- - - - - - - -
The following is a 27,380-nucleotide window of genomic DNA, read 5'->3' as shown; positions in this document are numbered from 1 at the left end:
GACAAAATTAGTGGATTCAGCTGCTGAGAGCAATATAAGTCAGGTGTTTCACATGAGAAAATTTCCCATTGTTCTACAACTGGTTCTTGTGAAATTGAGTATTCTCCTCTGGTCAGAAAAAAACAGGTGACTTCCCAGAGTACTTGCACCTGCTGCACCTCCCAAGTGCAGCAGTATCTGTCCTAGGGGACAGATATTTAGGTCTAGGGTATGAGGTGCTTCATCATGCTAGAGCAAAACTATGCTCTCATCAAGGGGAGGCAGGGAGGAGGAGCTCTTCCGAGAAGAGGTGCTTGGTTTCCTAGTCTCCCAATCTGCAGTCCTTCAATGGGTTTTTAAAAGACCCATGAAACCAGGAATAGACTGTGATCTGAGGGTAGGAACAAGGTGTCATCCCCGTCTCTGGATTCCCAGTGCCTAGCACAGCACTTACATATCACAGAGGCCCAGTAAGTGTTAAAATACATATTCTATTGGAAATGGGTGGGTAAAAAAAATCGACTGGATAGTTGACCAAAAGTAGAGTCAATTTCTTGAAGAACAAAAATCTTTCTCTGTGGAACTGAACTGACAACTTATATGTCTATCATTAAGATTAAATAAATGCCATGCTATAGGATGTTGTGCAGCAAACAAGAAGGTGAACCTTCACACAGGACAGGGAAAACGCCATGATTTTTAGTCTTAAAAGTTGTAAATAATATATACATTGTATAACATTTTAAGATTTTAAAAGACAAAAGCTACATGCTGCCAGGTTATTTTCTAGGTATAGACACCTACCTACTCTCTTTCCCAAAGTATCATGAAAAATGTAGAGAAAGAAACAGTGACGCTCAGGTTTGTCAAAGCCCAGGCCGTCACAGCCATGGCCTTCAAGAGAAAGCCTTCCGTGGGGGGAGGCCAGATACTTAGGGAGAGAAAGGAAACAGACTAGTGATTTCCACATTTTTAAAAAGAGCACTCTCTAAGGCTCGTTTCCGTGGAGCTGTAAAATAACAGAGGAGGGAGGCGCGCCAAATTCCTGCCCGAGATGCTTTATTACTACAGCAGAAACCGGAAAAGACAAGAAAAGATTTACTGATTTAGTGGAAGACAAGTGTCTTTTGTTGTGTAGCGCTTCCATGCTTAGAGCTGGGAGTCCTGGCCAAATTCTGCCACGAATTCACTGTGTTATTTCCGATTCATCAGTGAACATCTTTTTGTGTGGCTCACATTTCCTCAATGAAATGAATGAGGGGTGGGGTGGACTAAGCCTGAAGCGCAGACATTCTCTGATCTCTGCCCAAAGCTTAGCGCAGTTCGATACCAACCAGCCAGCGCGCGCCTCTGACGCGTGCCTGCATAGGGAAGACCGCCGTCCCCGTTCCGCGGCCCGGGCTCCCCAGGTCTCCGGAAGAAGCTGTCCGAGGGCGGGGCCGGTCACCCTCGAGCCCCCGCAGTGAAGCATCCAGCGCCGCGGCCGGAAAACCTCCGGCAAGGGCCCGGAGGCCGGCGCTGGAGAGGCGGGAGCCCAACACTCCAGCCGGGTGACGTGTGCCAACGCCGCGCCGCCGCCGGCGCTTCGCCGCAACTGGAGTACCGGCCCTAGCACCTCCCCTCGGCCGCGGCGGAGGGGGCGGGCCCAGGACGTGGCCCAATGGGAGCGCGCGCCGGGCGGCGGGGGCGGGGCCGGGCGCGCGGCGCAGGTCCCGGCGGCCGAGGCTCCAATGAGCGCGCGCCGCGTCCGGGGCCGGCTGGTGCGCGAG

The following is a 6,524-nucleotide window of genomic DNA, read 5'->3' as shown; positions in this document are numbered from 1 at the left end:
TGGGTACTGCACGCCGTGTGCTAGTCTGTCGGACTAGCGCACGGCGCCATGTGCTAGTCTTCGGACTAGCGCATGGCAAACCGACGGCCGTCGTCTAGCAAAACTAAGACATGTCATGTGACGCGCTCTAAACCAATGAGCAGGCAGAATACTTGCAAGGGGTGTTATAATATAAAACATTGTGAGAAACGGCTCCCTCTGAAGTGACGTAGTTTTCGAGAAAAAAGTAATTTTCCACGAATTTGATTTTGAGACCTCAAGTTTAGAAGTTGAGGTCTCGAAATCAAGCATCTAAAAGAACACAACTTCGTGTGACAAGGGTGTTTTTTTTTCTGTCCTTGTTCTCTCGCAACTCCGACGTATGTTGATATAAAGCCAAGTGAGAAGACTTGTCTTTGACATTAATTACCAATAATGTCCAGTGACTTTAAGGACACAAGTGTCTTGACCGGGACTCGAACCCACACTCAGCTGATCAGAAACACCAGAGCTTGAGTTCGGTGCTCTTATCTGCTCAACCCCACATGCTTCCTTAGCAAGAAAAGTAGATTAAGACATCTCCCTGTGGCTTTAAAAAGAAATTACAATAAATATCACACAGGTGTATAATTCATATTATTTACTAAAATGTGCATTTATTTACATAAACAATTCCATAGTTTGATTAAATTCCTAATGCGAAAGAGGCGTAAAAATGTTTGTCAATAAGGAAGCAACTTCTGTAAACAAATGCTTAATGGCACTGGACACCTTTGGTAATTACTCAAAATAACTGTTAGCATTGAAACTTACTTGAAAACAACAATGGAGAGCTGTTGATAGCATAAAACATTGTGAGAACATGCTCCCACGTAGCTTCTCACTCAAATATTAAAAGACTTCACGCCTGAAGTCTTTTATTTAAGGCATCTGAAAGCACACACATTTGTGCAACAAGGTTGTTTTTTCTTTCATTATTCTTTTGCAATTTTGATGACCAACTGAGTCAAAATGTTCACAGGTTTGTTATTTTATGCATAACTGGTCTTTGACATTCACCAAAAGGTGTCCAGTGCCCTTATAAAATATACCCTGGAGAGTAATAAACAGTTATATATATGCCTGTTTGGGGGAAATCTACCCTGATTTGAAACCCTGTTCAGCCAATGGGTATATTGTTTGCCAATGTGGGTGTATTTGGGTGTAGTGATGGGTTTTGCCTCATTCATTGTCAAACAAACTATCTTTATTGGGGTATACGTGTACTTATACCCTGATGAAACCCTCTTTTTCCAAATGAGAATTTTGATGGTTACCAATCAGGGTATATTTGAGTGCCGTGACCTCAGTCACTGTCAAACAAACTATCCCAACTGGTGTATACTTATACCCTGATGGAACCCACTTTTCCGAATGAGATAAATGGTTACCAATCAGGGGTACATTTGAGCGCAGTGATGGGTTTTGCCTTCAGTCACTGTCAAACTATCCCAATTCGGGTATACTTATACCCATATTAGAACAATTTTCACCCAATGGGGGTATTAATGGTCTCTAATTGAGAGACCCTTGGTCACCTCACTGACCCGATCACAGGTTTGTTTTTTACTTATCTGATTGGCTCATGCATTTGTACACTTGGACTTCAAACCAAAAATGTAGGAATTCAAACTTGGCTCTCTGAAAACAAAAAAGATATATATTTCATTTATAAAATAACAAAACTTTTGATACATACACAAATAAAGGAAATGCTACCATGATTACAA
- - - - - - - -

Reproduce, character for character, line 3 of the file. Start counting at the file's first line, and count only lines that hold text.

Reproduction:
The following is a 6,524-nucleotide window of genomic DNA, read 5'->3' as shown; positions in this document are numbered from 1 at the left end: